Saturday, October 19, 2013
Crude Steel Output Up 1.9% In 1st Half
TOKYO (Nikkei)--Japanese crude steel production crept up 1.9% during the first half of fiscal 2013 over the year-earlier period, according to numbers released Friday by the Japan Iron and Steel Federation.
At 55.79 million tons, production volume from April through September was the largest since the 61.5 million tons churned out in the first half of fiscal 2008, before the financial meltdown.
Demand from manufacturers, especially the automobile industry, held steady. Construction industry demand was also strong, bolstered by public works projects and a rush to build condominiums before the consumption tax hike in April.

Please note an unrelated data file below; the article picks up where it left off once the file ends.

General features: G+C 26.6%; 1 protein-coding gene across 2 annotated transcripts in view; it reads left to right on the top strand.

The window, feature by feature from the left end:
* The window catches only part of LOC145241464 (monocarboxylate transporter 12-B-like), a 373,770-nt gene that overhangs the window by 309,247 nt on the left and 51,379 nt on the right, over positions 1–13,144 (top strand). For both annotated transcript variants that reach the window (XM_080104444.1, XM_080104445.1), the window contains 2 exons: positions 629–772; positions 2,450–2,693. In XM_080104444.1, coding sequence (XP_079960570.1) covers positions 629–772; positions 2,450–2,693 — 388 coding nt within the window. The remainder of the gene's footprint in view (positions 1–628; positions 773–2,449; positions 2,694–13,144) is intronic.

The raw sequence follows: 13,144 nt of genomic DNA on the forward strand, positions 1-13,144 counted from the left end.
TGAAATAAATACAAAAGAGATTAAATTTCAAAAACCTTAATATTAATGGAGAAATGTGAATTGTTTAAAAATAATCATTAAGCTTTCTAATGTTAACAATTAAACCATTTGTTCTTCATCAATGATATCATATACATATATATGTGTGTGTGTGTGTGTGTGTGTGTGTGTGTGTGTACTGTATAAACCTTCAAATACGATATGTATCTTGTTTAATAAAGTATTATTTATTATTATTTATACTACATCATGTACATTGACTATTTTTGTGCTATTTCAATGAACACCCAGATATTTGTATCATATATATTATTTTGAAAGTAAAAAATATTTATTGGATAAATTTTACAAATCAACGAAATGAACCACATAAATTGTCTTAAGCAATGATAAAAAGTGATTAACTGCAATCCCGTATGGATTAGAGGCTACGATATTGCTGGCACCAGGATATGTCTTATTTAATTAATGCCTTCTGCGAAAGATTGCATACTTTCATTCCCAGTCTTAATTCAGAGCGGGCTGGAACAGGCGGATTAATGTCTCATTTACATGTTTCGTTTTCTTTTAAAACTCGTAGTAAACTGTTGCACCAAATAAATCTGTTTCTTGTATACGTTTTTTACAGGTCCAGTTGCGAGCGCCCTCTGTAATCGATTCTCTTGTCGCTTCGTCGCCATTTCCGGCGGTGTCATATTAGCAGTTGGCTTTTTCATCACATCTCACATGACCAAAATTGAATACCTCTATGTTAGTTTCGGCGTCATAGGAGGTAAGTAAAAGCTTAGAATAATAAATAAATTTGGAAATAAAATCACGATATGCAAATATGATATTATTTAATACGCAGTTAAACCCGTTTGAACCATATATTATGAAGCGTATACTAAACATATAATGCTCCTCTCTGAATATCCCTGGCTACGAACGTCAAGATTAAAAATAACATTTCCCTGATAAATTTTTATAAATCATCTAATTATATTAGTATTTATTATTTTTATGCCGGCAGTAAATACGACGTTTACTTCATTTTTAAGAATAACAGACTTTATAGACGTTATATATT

Construction materials were generally buoyant with a 19% rise in production of H-beams over the year-earlier period to 2.09 million tons. Output of hot-rolled coil, which is widely used in cars and consumer electronics and accounts for most steel production, was up 2% to 22.52 million tons.
Federation Chairman Hiroshi Tomono, also the president of Nippon Steel & Sumitomo Metal Corp. (5401), predicted that demand during the second half of fiscal 2013 will outstrip the first.
Crude steel production for September, also released Friday, rose 5.5% on the year to 9.28 million tons, growing for the first time in two months. Production of steel plate, primarily used in shipbuilding, climbed 1.7% to 918,000 tons, the first increase in 14 months.
(The Nikkei, Oct. 19 morning edition)